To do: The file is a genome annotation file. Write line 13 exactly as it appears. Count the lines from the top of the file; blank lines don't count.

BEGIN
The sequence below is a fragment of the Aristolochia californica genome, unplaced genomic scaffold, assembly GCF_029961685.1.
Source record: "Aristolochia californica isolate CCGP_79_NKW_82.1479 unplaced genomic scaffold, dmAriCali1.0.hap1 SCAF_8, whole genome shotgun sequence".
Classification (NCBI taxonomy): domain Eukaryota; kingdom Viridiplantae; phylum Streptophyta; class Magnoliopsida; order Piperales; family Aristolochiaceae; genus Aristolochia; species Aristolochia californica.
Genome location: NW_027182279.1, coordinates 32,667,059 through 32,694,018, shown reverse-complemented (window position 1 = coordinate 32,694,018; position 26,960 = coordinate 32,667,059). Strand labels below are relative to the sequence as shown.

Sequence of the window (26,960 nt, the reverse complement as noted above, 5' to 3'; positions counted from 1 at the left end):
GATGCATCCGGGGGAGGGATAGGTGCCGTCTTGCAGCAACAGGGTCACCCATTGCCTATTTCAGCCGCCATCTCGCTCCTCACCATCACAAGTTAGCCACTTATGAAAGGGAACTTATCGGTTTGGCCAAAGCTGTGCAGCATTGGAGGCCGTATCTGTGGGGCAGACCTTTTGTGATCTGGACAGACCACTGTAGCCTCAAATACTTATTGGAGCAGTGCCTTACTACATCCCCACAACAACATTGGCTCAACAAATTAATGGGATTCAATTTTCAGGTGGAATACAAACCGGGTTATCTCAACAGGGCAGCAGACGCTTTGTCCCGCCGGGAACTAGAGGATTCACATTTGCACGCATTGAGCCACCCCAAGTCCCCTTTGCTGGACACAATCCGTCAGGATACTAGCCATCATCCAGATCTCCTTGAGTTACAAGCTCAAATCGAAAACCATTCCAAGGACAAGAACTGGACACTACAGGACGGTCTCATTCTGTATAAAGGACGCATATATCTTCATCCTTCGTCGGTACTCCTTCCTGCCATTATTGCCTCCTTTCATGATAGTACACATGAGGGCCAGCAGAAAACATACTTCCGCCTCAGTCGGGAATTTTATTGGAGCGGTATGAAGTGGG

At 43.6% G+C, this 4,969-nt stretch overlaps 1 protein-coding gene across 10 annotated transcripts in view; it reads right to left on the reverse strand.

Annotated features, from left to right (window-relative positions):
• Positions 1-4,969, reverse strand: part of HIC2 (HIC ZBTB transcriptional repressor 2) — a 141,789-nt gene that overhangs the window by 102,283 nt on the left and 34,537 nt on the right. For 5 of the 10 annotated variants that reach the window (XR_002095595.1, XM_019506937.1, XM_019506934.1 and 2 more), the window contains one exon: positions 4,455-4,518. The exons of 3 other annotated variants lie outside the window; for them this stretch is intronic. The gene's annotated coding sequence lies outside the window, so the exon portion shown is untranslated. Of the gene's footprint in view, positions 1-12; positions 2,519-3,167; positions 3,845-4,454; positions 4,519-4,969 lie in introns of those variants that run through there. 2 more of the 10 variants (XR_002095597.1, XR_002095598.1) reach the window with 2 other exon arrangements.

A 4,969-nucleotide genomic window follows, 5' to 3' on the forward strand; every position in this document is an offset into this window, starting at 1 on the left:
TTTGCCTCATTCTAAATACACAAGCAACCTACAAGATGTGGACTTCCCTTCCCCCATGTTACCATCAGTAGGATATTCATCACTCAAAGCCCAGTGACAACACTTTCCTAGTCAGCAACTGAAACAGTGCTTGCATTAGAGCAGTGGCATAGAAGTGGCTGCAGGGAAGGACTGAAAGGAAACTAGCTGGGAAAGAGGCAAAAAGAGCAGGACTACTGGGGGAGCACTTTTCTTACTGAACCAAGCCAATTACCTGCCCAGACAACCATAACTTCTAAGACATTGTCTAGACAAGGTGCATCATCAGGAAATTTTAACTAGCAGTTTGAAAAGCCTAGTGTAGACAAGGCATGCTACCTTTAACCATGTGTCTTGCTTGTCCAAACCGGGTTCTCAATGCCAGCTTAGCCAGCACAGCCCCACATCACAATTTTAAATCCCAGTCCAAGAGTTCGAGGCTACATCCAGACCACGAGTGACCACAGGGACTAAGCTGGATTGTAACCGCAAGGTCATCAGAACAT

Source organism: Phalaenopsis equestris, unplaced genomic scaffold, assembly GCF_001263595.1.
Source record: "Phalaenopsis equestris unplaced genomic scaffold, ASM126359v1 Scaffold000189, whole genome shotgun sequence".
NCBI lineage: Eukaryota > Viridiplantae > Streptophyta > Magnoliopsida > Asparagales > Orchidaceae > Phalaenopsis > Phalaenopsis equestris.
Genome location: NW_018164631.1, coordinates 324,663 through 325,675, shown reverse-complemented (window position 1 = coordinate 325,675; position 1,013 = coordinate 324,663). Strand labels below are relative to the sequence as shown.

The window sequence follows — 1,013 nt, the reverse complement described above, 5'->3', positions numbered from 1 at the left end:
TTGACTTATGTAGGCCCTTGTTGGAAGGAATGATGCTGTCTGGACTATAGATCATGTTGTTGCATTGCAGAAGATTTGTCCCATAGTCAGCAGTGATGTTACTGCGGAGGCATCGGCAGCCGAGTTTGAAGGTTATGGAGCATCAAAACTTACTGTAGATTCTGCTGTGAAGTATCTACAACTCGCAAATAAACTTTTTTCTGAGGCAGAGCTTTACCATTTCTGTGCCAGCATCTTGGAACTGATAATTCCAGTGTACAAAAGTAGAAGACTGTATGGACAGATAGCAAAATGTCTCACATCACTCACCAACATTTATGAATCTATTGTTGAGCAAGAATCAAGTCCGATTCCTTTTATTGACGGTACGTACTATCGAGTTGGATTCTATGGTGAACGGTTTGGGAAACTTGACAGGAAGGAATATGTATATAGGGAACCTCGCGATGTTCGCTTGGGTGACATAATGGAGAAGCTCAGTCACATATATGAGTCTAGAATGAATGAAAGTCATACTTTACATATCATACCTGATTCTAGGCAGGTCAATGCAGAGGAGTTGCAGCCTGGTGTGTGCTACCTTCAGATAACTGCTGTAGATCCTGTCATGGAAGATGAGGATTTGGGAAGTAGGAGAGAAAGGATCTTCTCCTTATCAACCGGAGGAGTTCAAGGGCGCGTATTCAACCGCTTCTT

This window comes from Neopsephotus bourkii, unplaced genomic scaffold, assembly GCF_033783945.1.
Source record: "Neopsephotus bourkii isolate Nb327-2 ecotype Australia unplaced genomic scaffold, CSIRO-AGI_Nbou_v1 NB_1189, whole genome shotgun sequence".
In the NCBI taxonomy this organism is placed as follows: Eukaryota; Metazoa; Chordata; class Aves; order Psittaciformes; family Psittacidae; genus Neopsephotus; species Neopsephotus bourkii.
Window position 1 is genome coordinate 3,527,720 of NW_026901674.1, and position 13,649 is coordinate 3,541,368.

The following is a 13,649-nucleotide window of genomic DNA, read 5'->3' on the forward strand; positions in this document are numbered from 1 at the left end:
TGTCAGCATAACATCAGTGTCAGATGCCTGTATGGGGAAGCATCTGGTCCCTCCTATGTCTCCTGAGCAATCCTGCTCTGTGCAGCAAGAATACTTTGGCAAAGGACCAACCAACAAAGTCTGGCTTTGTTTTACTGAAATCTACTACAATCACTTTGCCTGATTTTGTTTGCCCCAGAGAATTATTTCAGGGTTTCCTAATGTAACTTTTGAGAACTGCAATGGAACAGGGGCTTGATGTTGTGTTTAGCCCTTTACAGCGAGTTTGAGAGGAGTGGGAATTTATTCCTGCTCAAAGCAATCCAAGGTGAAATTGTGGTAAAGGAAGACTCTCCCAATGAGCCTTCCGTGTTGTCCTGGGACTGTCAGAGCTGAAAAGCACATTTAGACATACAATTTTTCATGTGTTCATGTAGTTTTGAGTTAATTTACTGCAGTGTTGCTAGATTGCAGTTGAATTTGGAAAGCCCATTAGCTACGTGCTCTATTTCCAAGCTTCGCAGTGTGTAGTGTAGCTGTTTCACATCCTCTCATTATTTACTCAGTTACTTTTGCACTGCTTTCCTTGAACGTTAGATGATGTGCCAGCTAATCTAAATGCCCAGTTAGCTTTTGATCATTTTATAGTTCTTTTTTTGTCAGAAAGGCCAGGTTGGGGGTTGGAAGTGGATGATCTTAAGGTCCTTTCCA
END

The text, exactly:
Source record: "Phalaenopsis equestris unplaced genomic scaffold, ASM126359v1 Scaffold000189, whole genome shotgun sequence".